Perhaps. The betrayal is very real. They caved in way too soon. I know they've been fighting Blackfish for a while to reclaim their positive reputation but I agree it was way too soon to give in. They JUST SAID they were going to take legal action against the California Coastal Commission.

 

Like people have stated, It's going to start with the Orca's and next the HSUS is going to start pressuring SeaWorld to start phasing out other animals. There's proof of that floating around on Facebook. The HSUS admitted it. I really really hope Joel Manby knows what he's doing and they have some fantastic plans for the future that will still draw in crowds. SeaWorld has A LOT to offer, but the Orca's are the forefront of the company I feel.

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At least I will be able to bring the kids to seaworld once more this summer before they are gone.

They will still have whales for years to come, they have long lifespans and one is pregnant now. They aren't releasing the ones they have now, it'll be decades.

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At least I will be able to bring the kids to seaworld once more this summer before they are gone.

You know, they are stop mating them. They arent packing them up and shipping them away in a month. I think you have plenty summers to still enjoy them.

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At least I will be able to bring the kids to seaworld once more this summer before they are gone.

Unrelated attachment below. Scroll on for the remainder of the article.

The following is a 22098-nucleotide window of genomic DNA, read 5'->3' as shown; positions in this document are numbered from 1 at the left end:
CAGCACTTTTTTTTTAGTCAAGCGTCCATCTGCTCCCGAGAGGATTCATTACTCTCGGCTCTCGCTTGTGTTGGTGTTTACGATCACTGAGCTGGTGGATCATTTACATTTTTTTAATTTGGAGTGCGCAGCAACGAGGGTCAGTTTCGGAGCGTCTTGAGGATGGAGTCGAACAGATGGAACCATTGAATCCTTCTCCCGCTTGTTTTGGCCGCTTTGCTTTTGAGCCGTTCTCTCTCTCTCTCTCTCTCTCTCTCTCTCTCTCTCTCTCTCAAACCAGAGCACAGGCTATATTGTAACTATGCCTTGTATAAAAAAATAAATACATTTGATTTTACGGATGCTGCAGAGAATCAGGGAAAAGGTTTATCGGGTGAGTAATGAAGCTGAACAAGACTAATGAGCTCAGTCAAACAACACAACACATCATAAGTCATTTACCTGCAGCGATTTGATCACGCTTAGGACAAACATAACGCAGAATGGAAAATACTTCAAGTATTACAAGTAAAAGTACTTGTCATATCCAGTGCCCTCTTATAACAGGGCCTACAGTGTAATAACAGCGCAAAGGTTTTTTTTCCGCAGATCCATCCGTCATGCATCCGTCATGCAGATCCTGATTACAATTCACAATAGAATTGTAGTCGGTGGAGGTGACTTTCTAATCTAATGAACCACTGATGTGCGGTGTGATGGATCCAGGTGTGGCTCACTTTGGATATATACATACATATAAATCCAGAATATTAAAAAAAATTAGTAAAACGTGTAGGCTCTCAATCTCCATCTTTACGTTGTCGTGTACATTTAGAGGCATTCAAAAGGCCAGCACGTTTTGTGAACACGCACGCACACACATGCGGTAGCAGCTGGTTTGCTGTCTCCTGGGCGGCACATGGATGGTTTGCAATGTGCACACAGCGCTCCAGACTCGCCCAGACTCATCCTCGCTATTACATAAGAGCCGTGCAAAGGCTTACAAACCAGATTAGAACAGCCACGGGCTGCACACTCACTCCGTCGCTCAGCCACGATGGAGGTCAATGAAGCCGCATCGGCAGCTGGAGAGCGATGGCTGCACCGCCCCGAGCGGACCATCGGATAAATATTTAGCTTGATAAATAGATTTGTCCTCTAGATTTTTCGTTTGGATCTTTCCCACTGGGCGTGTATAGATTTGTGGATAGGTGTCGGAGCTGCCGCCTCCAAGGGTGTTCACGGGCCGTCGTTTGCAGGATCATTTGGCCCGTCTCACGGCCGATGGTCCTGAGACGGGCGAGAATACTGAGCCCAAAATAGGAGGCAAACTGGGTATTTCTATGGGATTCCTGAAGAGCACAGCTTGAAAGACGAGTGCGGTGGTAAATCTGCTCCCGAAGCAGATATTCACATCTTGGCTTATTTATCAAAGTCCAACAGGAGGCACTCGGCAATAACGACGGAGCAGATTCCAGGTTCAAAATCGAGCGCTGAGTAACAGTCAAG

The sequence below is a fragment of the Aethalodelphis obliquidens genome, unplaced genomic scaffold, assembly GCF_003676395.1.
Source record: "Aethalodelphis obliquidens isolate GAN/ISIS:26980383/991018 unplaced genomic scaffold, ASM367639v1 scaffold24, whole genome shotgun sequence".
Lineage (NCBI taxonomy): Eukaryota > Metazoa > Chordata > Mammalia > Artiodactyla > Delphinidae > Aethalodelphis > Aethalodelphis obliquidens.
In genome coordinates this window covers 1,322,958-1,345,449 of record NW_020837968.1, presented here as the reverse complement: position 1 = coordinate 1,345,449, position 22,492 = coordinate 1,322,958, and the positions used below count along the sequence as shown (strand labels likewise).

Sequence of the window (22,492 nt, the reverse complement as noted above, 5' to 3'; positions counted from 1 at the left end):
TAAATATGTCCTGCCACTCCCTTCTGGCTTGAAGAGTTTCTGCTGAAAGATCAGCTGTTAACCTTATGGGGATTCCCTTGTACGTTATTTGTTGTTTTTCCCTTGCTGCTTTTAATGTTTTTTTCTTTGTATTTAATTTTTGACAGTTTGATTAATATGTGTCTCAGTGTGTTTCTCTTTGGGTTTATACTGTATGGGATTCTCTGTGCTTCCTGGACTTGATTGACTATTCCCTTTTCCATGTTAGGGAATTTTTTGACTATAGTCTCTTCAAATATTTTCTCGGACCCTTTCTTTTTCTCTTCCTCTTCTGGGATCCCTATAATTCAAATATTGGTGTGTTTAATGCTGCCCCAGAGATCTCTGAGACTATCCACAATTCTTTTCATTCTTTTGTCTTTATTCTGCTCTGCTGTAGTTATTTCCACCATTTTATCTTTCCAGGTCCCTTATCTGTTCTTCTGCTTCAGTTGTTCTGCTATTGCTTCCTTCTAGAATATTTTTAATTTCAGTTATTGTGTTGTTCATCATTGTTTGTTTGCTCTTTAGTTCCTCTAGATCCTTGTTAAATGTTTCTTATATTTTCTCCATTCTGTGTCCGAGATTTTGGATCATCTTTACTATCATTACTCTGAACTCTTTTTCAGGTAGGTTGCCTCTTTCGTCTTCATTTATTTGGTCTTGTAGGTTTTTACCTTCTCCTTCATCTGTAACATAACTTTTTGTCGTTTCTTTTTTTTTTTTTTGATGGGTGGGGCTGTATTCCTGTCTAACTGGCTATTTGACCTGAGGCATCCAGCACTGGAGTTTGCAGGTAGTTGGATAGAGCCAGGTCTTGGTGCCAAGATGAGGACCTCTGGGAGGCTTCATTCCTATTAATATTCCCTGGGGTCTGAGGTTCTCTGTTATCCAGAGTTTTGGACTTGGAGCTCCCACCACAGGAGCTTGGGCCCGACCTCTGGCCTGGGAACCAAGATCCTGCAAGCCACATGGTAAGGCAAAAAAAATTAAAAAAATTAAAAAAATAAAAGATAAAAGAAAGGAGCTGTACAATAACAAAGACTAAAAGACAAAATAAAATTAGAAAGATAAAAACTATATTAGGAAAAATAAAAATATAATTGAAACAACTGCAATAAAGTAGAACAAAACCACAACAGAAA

You know, they are stop mating them. They arent packing them up and shipping them away in a month. I think you have plenty summers to still enjoy them.

 

Well, they technically can't stop the whales from naturally mating, unless they purposely segregate them, which I can't think of any humane reason to do so. They will however, stop artificially stimulating the sire named Tillikum, stop collecting his sperm and stop inseminating females Orcas around the country. Somehow when you spell it all out instead of using the term "breeding", it doesn't seem like a bad idea now does it?

 

On a personal note. I have supported Seaworld and still do defend them against false accusations. Not every thing they have done or do I have to agree with. The biggest change of my mindset really came after experiencing these creatures in the wild. It really does change your thinking about captivity. Orcas are so intelligent, they will come right up to your boat to say hi. It's one of the most powerful, emotional experiences to meet them. I understand the benefits and current needs of captivity and the whales should not be released. Capturing and now breeding are over, it's the right thing to do.

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Not to be dismissive, but...so??? There are a lot of educational and conservational aspects at a lot of zoos and aquariums, but it still does not change the fact that these are animals that have been taken out of or never lived in their natural habitats and are largely there to serve the curiosity/entertainment of humans.